OK, fine, but what about the refugees? There is a crime epidemic going on in Europe, because they keep welcoming in low-skilled non-English-speakers into their country, without checking them properly for risk factors.

Daily Wire reports:

President Donald Trump announced on Friday that the administration was restricting the intake of refugees into the United States to the lowest-level on record under the current refugee system.

In a memo to Secretary of State Mike Pompeo, Trump announced that he was setting the refugee cap at 18,000 refugees for Fiscal Year 2020 — 12,000 lower than Trump’s cap for Fiscal Year 2019, and “the lowest number since the modern refugee system was created nearly 40 years ago,” The Washington Times reported.

The Trump administration reportedly considered going even lower when they first entertained the idea over the summer, cutting the number all the way down to nearly zero.

I remember when Obama wanted the cap set to 110,000 refugees. But he didn’t want them to live in his mansion or pay with him with his own money. He wanted them to live next to your children’s school, and pay for them with your money. So compassionate! Refugees are a problem for private voluntary charities, not for government, paid for by taxpayers who can barely make ends meet already.

Well, so I guess we do have reasons for wanting to elect Republicans in 2020! If you agree, then share the post! We can’t ALWAYS be relying on attacking Democrats to reach the people in the middle who decide elections. We have to tell them what Republicans will do that is different from what Democrats will do.

Why should an independent voter vote Republican in the mid-terms?

After Trump tax cuts, real GDP growth far exceeds Obama years
After Trump tax cuts, real GDP growth far exceeds Obama years

I have a friend in Canada who asks me about American politics. For some reason, the first things out of my mouth are always the latest scandals about Democrats. I am just getting started when she says “no, no, no… don’t tell me why I shouldn’t vote Democrat. Tell me why I should vote Republican.” Well, there are three good reasons to vote Republican. Job creation, law and order, national security.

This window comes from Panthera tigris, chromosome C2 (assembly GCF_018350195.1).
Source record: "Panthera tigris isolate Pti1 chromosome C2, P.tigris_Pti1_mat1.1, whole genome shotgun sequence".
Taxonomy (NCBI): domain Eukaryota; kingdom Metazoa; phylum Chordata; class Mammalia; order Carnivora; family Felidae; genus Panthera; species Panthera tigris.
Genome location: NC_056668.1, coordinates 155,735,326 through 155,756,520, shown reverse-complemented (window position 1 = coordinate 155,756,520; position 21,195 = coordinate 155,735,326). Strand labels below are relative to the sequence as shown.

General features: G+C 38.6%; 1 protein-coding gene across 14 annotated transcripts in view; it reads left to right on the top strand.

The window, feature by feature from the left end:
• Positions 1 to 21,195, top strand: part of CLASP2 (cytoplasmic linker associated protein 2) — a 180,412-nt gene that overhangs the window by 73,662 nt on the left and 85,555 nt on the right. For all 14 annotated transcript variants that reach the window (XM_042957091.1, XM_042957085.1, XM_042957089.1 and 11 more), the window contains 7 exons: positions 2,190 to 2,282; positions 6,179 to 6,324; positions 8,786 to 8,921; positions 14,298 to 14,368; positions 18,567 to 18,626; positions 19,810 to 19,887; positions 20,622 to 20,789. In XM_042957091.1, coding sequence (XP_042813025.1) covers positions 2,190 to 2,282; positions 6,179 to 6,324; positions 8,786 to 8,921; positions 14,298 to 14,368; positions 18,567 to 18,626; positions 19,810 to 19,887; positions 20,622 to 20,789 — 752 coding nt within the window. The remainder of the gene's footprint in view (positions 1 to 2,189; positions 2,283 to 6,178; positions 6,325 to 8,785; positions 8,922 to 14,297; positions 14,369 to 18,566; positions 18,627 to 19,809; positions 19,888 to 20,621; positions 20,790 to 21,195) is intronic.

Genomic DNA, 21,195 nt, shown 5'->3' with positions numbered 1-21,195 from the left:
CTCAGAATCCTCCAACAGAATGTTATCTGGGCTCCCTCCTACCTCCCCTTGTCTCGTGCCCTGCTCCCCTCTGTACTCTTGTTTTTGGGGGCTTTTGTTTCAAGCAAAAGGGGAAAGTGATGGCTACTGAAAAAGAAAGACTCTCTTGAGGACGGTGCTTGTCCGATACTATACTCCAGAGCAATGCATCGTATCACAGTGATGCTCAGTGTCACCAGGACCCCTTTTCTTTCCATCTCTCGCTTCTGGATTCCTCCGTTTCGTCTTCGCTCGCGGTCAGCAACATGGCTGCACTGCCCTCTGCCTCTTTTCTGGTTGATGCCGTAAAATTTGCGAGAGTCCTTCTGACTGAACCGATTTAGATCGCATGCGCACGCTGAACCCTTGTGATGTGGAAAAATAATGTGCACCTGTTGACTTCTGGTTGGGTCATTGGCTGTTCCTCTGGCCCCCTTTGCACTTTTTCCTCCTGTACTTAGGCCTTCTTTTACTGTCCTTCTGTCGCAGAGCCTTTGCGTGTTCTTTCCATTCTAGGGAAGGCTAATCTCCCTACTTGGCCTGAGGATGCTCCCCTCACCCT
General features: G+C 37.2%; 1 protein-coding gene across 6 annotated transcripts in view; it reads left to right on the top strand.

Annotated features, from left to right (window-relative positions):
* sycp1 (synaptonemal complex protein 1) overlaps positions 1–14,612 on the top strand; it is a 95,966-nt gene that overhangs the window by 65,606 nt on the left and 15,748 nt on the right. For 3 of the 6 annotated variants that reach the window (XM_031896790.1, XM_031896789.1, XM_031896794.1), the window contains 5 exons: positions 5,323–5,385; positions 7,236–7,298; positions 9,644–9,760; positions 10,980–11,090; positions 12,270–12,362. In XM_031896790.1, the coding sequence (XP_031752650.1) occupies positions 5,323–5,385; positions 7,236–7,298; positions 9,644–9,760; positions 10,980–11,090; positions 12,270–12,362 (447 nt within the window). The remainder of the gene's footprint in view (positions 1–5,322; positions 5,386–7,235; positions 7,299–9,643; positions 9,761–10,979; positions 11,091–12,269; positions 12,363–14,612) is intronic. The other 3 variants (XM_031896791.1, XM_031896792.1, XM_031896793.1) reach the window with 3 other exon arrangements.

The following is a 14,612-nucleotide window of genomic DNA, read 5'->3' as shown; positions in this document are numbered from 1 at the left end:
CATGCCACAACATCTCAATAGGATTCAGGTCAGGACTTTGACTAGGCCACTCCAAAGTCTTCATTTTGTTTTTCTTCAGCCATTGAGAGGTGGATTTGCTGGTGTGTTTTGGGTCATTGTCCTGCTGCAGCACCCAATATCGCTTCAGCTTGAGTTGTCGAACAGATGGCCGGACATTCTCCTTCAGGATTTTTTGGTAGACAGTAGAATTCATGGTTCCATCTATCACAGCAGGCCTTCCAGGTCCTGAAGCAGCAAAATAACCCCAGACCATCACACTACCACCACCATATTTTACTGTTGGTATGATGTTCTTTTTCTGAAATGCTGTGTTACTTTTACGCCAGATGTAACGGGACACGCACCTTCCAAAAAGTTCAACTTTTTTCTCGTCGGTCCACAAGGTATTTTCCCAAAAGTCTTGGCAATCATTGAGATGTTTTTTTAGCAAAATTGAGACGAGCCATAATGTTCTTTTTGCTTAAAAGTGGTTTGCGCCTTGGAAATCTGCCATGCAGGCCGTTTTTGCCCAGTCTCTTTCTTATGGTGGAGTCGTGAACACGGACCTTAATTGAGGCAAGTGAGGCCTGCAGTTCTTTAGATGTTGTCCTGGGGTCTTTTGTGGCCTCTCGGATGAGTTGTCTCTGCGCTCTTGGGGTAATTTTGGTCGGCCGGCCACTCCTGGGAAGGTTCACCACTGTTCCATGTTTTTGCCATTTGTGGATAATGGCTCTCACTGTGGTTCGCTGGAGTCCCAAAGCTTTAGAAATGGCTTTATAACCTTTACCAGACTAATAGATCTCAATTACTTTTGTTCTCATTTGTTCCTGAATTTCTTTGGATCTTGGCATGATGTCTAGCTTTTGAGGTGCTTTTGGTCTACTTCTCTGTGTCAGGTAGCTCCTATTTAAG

Let’s look at the first one. The latest economic numbers came in last week, and they were very good for the country, and for the Republicans.

The Washington Post reported on the numbers:

Hiring surged and wages grew more than they have in almost a decade, the government said Friday in a report seized on by Republicans just before the midterm elections as evidence their policies are delivering for American workers.

In a key economic snapshot before Tuesday’s vote, the Labor Department’s monthly jobs report showed that the typical worker’s earnings rose by 3.1 percent in the past year — the biggest such leap since 2009.

Federal economists reported 250,000 new jobs in October, the 97th straight month of gains, and the unemployment rate remained at a nearly half-century low of 3.7 percent, underlining the strong fundamentals of the economy, despite stock market jitters.

[…]The strong jobs creation last month defied expectations, even by Trump’s top economist, Kevin Hassett, who said he had been bracing for a dip in hiring after Hurricane Michael pummeled the Florida panhandle and Georgia.

“We were expecting a number way below this, so it was a big surprise,” Hassett said. “We’ve got extraordinary job growth even in the face of literal head winds from a hurricane.”

[…]Every major sector added employees, including manufacturing, where there has been evidence that the tariffs are starting to bite. Hispanic unemployment hit a new low of 4.4 percent.

“This is the best labor environment in over a decade,” said Joseph Brusuelas, chief economist at RSM U.S., an international consulting firm.

African American unemployment, at 6.2 percent, is close to an all-time low, although it still remains nearly double the white unemployment rate.

Investors Business Daily, a national newspaper focused on the stock market, recalls what things were like during 8 years of socialism under Barack Obama:

During the Obama years, labor force growth slowed to well below 1% a year, while productivity grew at just 1%. Wage growth was exceedingly slow. These alone explain why the economy never managed 3% growth in any year during Obama’s time in office.